“Going into the Cleveland game (on Aug. 14), I think there were some questions – ‘Let’s see if he’s going to perform,’” McDonald said. “But I went out there and performed.
“I think I showed them that I’m tough. I get after the guys. I’ve learned the offense as fast as I can. I think it all came down to the games.”
For McDonald, it had to, because in practice he confessed to struggling in the one-on-one pass-blocking drills against defensive linemen. He attributed part of that to the newness of the center position, which he was playing for a lot of those reps. But regardless, he knew he was inconsistent at best in the one-on-ones and needed to make up for that somehow.
He did by playing well in the team (11-on-11) portions of practice, and most importantly, in the games. By his own evaluation, McDonald felt he showed good footwork on inside zone runs and got movement against opposing defensive tackles. He also showed the athletic ability to make blocks at the second level against linebackers and to get out into the flat on screens.
He felt his biggest mistake may have come in the preseason finale at Kansas City last Thursday, a bad time to put a gaffe on film. He called it a mental error, trying too hard to get a good punch in pass protection and lunging at the defensive lineman, who swam over him and drilled quarterback
But following the Chiefs game there was nothing more he could do but sit and wait. On cut-down Saturday, he said he woke up at around 10 a.m. and immediately checked his phone. No missed calls, which was good, because no news is usually good news when roster decisions are being made.
Then in his hotel room, his home since the start of camp, he just kept waiting. And waiting. The 5 p.m. deadline passed and he still hadn’t heard anything until offensive line coach James Campen called him around 5:15 p.m. and congratulated him on making the team.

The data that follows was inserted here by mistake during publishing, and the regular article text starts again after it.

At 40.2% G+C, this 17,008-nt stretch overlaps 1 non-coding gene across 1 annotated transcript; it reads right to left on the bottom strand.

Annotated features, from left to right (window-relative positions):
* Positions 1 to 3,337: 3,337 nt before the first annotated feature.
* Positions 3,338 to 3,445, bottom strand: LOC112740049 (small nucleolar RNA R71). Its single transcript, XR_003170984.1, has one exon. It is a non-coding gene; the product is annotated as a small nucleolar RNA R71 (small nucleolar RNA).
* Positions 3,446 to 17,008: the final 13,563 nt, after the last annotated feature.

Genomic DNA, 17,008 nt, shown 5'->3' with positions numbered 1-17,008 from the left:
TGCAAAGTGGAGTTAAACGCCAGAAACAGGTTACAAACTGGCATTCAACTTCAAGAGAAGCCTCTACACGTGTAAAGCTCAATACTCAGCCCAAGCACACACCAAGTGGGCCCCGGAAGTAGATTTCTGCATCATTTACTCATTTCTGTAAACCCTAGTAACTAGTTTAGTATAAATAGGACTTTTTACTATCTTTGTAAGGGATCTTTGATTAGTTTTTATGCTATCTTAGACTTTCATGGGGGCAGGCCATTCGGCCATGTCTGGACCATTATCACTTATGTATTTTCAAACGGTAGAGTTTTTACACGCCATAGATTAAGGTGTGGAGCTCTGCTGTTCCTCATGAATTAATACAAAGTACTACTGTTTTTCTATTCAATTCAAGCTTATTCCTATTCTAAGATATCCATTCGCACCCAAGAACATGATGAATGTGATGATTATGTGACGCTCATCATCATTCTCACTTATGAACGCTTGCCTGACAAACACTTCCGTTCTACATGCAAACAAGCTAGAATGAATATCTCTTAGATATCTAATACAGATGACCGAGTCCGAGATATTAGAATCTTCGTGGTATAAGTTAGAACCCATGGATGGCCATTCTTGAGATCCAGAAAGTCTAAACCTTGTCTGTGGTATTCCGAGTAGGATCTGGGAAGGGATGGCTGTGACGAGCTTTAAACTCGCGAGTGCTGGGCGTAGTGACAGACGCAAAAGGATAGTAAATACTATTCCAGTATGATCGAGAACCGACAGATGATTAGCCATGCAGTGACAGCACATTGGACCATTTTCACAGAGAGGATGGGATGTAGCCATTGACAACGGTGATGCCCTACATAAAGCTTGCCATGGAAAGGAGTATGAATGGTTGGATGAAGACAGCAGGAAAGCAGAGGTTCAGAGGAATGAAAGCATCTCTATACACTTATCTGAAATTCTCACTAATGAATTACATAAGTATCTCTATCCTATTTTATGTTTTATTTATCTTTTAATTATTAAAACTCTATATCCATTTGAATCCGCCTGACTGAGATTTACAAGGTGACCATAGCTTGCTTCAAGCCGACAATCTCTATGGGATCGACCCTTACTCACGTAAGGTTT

“It was pretty surreal,” McDonald said. “I didn’t know going into the day. I just thought whatever happens, happens. I gave everything I could in camp.
“It was pretty crazy though once I called my family. There were a lot of tears shed, that’s for sure.”
Earlier in the day, McDonald had heard that Zombo, his hotel neighbor and longtime athletic rival growing up in Sterling Heights, Mich., had made the team. After McDonald had officially survived as well, the two had a good laugh about their drive to training camp together, during which they joked about how they might be on the same road headed back to Michigan in a couple of weeks if things didn’t go well.
But now they’re both Packers, planning to get a place together in Green Bay and forming two-thirds of the largest contingent of non-drafted rookies to make the team in the Ted Thompson/Mike McCarthy era.
McDonald essentially beat out Evan Dietrich-Smith to join
He’s aware he still has the longest way to go at center, but that’s why he’s excited about his scout team role, which will be playing center for the “opposing” offense against the Packers’ defense in practice.
“I think it’s a fun position, it’s just a little different for me,” said McDonald, who started at right guard as a junior in college and then left tackle as a senior. “I think I’ll be able to keep getting better.
“We only get a couple reps, if that, with the (regular) offense, like one rep maybe. That’s it. Maybe even none. So you have to go out here on the scout team and perform. Coach Campen told me that I have to be ready to go every week. I have to know the offense. My role right now is to give a good look to the defense and if anything happens, be ready to go.”
He’ll take that role very seriously, even if some didn’t view his chances that way a month ago.
“It’s a team effort here, and I want to help this team,” McDonald said. “This is a great organization, great players, and I want to get better. That’s my main goal, and to get everyone else around me better. Everybody here is talking about winning the Super Bowl, and I want to be part of that.”